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First-Time Homebuyer: What Is Home Equity?

Posted by Twin Cities Habitat for Humanity on 9:39 AM on September 27, 2018

home equityThe first time you buy a house you may hear several terms you don't know. One of these terms is home equity. While it may be a little confusing at first, it's important to understand these terms before closing on a house.

So, what is home equity? Why is it important? How can you build your home’s equity? And what does market value have to do with it?

What is Home Equity?

Home equity is the difference between how much your house is worth today and the amount you owe to pay for it. The size of your home equity depends on three things:

  • Your original mortgage amount compared to the home’s value (your original equity)
  • The amount you have paid down on your mortgage loan since then
  • Any increase (or decrease) in the value of your property since then

In essence, home equity is how much money you would keep if you sold your home today. If you want to estimate how much equity you might have in your home, here is an easy way: subtract the amount you still owe on your mortgage (the principal balance) from your home’s current market value.

Current market value of house - Amount remaining on mortgages = Your home equity
$210,000 - $145,000 = $65,000

 

How do you find the current market value of your home? Do a search online on websites like www.trulia.com or look at your most recent annual property tax statement. The market value of your home is often somewhere between those two.

How do you find how much you still owe? Look at your most recent mortgage statement from your lender. (Important note: If you received down payment or purchase help in the form of second mortgage loans and any of those need to be repaid, be sure to add those amounts to your mortgage balance to find out how much total you must pay back.)

Ready to buy your first home?  Download our guide!

Why is Home Equity Important?

Owning a home has many advantages: it’s a stable place, you can develop relationships with neighbors and your community, and if you have kids they can stay in the same school. If you buy wisely, your home can also become a financial asset to you. Building equity in your home is a long-term investment strategy. Home equity increases slowly, but the longer you live in your house, the more potential home equity you can build.

So, each time you make a monthly house payment, imagine it like making a regular deposit in a savings account. The money you pay on your mortgage, plus any increase in the home’s value, is money that you could get back when the house is sold.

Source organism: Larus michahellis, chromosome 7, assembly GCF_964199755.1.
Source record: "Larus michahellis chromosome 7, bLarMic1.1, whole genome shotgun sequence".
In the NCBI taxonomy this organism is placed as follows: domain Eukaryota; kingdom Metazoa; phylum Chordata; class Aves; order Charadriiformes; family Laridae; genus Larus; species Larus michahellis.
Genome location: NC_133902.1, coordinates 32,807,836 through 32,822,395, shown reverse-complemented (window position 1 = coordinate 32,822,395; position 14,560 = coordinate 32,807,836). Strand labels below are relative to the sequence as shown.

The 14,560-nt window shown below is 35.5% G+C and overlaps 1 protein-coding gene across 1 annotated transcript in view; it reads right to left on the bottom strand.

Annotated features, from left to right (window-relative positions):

Paying Down Your Mortgage Loan Principal

It's important to understand that only a portion of your monthly mortgage payment goes towards the principal (or balance). Mortgage payments are amortized - broken down into payments of interest and principal - and a large portion of the initial payments is designated for interest, rather than going towards the principal. While your monthly payment stays the same each month, over time a bigger part of each monthly payment goes to pay down this balance.

Using a loan amortization calculator can help you visualize how much of the mortgage you pay goes towards interest and how much goes into your home equity. As time passes, the balance of the loan decreases and the owner pays more towards the principal rather than the interest on the loan, thereby increasing your home equity.

Market Value is the Key to Home Equity

Keep in mind that property market values — the amount a buyer may be willing to pay for your house — fluctuates over time. Hopefully, the value of your home will go up during the time you live in it, but an increase in value is not guaranteed.

The amount that your property increases in value over time will directly affect the amount of home equity you have in the property. Since that can be difficult to picture, we show three possible scenarios below - when the home value rises, when it stays the same, and when it actually falls below the purchase price.

 

Purchase price of home

Current market value of house

-

Amount owed on mortgage

=

Home equity

House value increases over time

$185,000

$210,000

-

$125,000

=

$85,000

House value remains steady

$185,000

$185,000

-

$125,000

=

$60,000

House value drops

$185,000

$165,000

-

$125,000

=

$40,000

 

Conclusion

Home equity can be a smart way to build up your assets and have money tucked away that you can count on later in life, all while living in a home that you love.

And buying a home through Twin Cities Habitat for Humanity, where you can be sure you’re able to afford your home, can be a smart way to build up your assets! Learn more about our Homeownership Program.

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Tags: Homeownership Program, 2018

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